Galaxy-gazing telescope sensors pass important vision tests

April 28, 2015
Brookhaven physicist Morgan May and Yuki Okura, a postdoctoral fellow from Japan's RIKEN laboratory stationed at the RIKEN-Brookhaven Research Center, holding Large Synoptic Survey Telescope (LSST) sensor components. Screens show an image of the sensors' "tree ring" defects and a rendering of the telescope design.

When you're building a massive telescope designed to detect subtle shapes in the light emitted by distant galaxies, you'd like to know that the shapes you are seeing are accurate and not the result of defects in your telescope's sensors. Fortunately sensors for the camera of the Large Synoptic Survey Telescope (LSST), expected to see "first light" from atop a mountain in Chile in 2020, just received very promising "vision" test results from physicists at the U.S. Department of Energy's Brookhaven National Laboratory. 

That's exciting, said Brookhaven physicist Morgan May, who led the tests, because the galaxy shapes the LSST seeks to see will offer insight into the most mysterious components of our universe: invisible , which makes up a quarter of the cosmos, and the scientists suspect has driven the accelerating expansion of the universe and affected the clumpiness of its structure as we see it today. 

"We'll be looking at 10 billion galaxies to create an unparalleled wide-field astronomical survey of our universe—wider and deeper than all previous telescopes combined. So we'll have tremendous statistical power to explore the distribution of dark matter and the nature of dark energy, two of the greatest puzzles in physics. We don't want to be limited by systematic errors in our detectors," he said.

Brookhaven scientists are in a unique position to do the testing because, in addition to collaborating on the cosmological mission of the LSST, the Lab is leading the design and fabrication of the sensors for the telescope's 3.2-gigapixel camera. "We have access to the detectors and can measure their properties; we can simulate the evolution of the universe as a function of the properties of dark energy; and we can determine how the properties of the detector will affect our determination of the properties of dark energy," May said.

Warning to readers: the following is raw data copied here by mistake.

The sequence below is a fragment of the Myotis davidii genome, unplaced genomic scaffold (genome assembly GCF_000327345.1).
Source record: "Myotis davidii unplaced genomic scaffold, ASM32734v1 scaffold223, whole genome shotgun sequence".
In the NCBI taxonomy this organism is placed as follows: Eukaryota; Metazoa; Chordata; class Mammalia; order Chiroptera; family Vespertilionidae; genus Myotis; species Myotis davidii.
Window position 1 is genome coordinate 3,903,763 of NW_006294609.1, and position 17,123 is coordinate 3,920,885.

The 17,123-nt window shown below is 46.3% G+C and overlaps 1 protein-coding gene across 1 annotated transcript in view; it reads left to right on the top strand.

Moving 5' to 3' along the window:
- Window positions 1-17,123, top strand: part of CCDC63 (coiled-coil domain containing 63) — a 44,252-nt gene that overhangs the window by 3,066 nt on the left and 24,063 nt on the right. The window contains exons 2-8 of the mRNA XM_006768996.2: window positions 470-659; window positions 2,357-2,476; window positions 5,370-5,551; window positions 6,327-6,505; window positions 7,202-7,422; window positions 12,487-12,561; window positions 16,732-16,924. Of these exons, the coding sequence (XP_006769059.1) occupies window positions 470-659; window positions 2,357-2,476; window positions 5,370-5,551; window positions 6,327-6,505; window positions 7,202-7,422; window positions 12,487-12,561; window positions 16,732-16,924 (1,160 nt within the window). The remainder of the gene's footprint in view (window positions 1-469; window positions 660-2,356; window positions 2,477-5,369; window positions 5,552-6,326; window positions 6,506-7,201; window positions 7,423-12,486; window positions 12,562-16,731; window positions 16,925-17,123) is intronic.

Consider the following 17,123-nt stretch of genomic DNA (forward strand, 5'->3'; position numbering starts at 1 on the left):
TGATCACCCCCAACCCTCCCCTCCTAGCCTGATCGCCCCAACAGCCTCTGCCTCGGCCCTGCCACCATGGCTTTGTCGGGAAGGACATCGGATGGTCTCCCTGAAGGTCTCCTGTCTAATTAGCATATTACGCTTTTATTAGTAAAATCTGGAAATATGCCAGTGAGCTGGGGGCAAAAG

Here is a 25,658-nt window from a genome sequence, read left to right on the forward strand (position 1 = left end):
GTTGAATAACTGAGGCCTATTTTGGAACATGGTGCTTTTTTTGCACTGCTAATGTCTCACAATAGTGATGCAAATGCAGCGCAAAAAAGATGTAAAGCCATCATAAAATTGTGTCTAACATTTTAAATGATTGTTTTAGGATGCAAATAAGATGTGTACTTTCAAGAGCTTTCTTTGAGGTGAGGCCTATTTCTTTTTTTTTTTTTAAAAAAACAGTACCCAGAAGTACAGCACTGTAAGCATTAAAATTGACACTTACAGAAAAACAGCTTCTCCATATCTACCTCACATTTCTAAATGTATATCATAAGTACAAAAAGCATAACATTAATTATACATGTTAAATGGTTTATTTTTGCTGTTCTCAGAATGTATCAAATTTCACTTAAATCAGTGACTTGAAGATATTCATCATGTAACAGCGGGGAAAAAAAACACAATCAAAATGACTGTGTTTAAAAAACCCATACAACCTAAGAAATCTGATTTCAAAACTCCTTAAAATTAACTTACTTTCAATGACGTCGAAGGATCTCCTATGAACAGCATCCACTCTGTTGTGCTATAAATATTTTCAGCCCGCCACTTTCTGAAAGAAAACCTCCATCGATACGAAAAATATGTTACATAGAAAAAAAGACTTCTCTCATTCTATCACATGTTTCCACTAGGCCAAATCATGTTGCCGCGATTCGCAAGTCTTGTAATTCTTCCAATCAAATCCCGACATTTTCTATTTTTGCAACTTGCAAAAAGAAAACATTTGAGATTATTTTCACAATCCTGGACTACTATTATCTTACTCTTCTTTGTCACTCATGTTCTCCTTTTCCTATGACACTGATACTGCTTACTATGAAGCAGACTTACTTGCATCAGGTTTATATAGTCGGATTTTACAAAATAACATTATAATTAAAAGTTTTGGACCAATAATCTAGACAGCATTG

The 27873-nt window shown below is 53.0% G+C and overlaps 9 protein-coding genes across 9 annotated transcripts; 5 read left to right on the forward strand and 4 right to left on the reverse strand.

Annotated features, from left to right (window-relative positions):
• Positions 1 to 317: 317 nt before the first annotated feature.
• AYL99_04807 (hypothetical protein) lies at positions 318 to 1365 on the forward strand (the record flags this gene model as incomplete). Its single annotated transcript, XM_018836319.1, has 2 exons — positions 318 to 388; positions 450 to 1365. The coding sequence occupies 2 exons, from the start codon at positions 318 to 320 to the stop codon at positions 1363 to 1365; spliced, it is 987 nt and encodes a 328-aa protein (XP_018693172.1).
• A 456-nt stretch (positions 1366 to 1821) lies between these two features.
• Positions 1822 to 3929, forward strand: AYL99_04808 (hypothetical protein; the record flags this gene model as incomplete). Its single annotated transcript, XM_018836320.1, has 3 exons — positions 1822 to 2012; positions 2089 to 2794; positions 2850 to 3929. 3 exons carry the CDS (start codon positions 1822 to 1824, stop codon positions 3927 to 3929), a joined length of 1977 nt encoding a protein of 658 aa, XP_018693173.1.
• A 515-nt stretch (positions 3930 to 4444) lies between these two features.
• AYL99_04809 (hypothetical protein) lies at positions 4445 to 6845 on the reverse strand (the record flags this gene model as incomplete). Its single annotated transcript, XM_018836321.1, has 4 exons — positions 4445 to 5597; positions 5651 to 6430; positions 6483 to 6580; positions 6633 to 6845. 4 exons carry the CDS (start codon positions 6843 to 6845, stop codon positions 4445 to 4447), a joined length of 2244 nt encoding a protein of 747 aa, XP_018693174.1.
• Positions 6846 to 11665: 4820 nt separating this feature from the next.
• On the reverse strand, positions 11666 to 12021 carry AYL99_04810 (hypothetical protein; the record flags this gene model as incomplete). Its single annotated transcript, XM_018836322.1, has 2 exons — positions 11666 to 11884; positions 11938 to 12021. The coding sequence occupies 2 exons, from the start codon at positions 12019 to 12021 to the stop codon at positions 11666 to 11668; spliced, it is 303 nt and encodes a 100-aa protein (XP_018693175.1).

Working with May, Yuki Okura, a postdoctoral fellow from Japan's RIKEN laboratory stationed at the RIKEN-Brookhaven Research Center, performed precision studies of micron-sized defects and pixel-by-pixel variations in the silicon sensors, and then modeled their potential impact on the telescope's ability to detect the effects of dark matter. Their results will be described in a series of publications, including one soon to appear in the Journal of Instrumentation, with former Brookhaven postdoc Andrés Plazas (now at the Jet Propulsion Laboratory) and Toru Tamagawa, head of RIKEN Astrophysics in Japan, as co-authors.

"What we found is that, although there are still subtle defects and minor variations in the sensors, they are far, far better than those on previous sky survey telescopes, and better even than early prototypes that were built for the LSST," said May. "Based on these tests, we now know that the primary measurements of the LSST will not be affected by these structural defects."

Setting the stage

The LSST, originally known as the Dark Matter Telescope, will detect the distribution of dark matter throughout the cosmos. The telescope won't see dark matter directly, but will detect its gravitational interaction with visible forms of matter, namely galaxies.

"The gravity of dark matter can bend light," explained May. "So concentrations of dark matter in the universe act as 'gravitational lenses' that can change the brightness and shape of background objects, altering their appearance in a way that creates arcs around central mass distributions." 

The LSST will look at billions of background galaxies and use gravitational lensing to map where the dark matter concentrations are and how much dark matter there is. By looking at galaxies at varying distances from Earth, the LSST collaboration will be able to explore how the distribution of dark matter (and the sprinkling of visible matter) has changed over time. 

"The light is coming to us from very far away, say a billion light years. That means we are seeing those objects as they were a billion years ago; we are looking at the distant past. When we look at the distribution of dark matter and how it has changed over billions of years, we get insight into the force that shaped the expansion and uneven distribution of matter in the universe today," said May.

That "force," given the name dark energy, makes up 70 percent of the cosmos. By measuring both the growth of structure and the expansion rate of the universe over time, the LSST will help scientists put the idea of dark energy to the test, and uncover its mysterious properties.